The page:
I was surprised to come across this poem by John Donne in my anthology as it’s another variation on the Passionate Shepherd to His Love poems I’ve featured recently by Marlowe & Raleigh. It’s called The Bait & Donne has really just taken the first two lines & the verse form of the Passionate Shepherd & beautifully explored the image of his lover as a water nymph, attracting every fish & young man) to her with her beauty & her sun-like brilliance. Of course, a nymph can be treacherous as well as inviting & although the lover is enthralled by her, he doesn’t seem sure that it’s a good place to be.
Come live with me, and be my Love,
And we will some new pleasures prove,
Of golden sands and crystal brooks,
With silken lines and silver hooks.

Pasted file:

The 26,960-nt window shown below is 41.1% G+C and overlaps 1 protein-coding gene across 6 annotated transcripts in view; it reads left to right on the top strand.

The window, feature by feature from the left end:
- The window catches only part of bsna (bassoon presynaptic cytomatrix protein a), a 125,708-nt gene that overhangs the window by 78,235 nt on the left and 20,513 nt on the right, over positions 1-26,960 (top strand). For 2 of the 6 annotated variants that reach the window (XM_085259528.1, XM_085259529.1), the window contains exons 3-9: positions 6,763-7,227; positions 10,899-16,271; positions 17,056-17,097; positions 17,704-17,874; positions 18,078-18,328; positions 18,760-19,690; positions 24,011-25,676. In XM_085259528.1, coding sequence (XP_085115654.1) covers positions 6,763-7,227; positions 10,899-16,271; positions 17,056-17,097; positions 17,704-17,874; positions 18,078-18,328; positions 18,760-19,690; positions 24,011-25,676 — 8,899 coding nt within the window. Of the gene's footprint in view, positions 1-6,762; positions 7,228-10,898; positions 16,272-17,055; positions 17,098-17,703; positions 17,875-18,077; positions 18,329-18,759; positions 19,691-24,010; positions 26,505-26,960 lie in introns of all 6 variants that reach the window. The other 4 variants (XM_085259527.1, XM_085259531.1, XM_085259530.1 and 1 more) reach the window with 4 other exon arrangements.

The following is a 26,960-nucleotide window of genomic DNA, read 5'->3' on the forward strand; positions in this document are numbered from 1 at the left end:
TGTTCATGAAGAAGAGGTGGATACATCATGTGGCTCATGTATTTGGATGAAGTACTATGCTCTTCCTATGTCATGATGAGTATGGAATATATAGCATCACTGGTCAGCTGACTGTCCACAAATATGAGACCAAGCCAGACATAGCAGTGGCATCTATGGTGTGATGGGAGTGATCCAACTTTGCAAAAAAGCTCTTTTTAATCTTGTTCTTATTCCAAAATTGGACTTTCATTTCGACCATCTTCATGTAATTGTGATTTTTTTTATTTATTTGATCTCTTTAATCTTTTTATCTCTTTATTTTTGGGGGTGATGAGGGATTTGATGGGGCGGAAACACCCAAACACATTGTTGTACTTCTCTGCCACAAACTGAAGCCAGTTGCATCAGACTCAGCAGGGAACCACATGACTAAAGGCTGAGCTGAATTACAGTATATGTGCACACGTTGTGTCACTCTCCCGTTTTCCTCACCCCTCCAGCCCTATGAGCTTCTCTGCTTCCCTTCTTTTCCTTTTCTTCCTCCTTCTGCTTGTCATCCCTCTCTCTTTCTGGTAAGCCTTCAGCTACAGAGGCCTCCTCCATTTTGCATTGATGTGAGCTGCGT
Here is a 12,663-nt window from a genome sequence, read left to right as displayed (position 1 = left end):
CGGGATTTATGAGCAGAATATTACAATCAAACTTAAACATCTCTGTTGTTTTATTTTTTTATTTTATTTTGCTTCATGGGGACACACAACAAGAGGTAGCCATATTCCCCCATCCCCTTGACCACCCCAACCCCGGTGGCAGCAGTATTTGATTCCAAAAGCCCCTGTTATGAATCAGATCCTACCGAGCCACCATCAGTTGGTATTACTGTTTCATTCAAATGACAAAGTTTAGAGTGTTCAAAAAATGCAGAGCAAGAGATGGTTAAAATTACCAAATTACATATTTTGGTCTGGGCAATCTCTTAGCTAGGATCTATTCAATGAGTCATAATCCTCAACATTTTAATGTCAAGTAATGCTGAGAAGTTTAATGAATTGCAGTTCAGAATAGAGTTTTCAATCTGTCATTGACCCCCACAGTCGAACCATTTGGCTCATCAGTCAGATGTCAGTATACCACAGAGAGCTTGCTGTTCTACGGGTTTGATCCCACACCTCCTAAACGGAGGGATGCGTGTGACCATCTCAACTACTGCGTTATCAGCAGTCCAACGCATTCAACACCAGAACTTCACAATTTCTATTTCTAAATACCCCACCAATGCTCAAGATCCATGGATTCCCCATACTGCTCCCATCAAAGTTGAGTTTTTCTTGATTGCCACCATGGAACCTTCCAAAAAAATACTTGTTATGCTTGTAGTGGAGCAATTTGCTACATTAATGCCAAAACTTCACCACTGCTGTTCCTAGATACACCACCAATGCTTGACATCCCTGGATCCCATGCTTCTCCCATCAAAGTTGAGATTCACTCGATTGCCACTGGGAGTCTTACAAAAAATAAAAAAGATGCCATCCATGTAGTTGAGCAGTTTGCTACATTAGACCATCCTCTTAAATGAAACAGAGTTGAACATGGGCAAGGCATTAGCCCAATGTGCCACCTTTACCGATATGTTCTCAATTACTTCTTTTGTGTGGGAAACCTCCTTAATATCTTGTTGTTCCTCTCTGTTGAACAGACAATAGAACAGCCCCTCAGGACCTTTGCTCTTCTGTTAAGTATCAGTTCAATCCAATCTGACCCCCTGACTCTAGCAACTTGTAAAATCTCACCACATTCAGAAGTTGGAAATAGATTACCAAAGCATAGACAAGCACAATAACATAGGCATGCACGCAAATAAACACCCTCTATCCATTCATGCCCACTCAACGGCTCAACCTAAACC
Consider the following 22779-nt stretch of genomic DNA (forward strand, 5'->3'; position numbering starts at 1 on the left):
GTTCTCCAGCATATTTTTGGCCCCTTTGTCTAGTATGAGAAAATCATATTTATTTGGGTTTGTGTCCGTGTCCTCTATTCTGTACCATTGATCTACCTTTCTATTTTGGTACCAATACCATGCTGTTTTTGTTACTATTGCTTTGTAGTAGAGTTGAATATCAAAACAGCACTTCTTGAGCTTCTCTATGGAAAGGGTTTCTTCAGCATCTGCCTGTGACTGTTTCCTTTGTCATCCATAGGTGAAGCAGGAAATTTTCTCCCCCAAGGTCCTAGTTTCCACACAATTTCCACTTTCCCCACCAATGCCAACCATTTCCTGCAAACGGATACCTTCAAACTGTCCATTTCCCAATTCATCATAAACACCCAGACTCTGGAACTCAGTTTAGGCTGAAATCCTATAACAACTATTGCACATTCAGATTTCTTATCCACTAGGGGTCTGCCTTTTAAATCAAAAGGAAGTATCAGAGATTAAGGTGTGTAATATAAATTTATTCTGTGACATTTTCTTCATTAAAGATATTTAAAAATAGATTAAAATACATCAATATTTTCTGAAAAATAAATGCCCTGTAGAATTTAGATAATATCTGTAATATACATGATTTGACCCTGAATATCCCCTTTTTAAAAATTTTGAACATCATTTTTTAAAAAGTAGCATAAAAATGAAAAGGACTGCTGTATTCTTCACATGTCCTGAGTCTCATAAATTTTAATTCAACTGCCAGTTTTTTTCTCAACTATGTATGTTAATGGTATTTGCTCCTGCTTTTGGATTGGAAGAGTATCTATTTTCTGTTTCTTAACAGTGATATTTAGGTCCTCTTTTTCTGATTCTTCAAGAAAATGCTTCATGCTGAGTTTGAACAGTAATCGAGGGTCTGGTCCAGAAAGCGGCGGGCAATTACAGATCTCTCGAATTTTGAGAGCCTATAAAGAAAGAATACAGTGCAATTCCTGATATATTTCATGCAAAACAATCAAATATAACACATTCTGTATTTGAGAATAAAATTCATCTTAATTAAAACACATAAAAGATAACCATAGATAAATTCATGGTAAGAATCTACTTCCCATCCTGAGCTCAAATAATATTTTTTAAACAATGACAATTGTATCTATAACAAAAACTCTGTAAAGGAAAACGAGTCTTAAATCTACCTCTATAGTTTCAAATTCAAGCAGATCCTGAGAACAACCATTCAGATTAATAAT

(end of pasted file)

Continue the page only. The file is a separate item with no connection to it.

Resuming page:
There will the river whispering run
Warmed by thy eyes more than the sun.
And there the enamoured fish will stay,
Begging themselves they may betray.
When thou wilt swim in that live bath,
Each fish which every channel hath
Will amorously to thee swim,
Gladder to catch thee, than thou him.
If thou to be so seen beest loath
By sun or moon, thou darkenest both,
And if myself have leave to see,
I need not their light, having thee.
Let others freeze with angling reeds,
And cut their legs with shells and weeds,
Or treacherously poor fish beset
With strangling snare or windowy net.
Let coarse bold hands from slimy nest
The bedded fish in banks out-wrest,
Or curious traitors, sleave-silk flies,
Bewitch poor fishes’ wandering eyes.
For thee, thou needst no such deceit,
For thou thyself art thine own bait;
The fish that is not catched thereby,
Alas, is wiser far than I.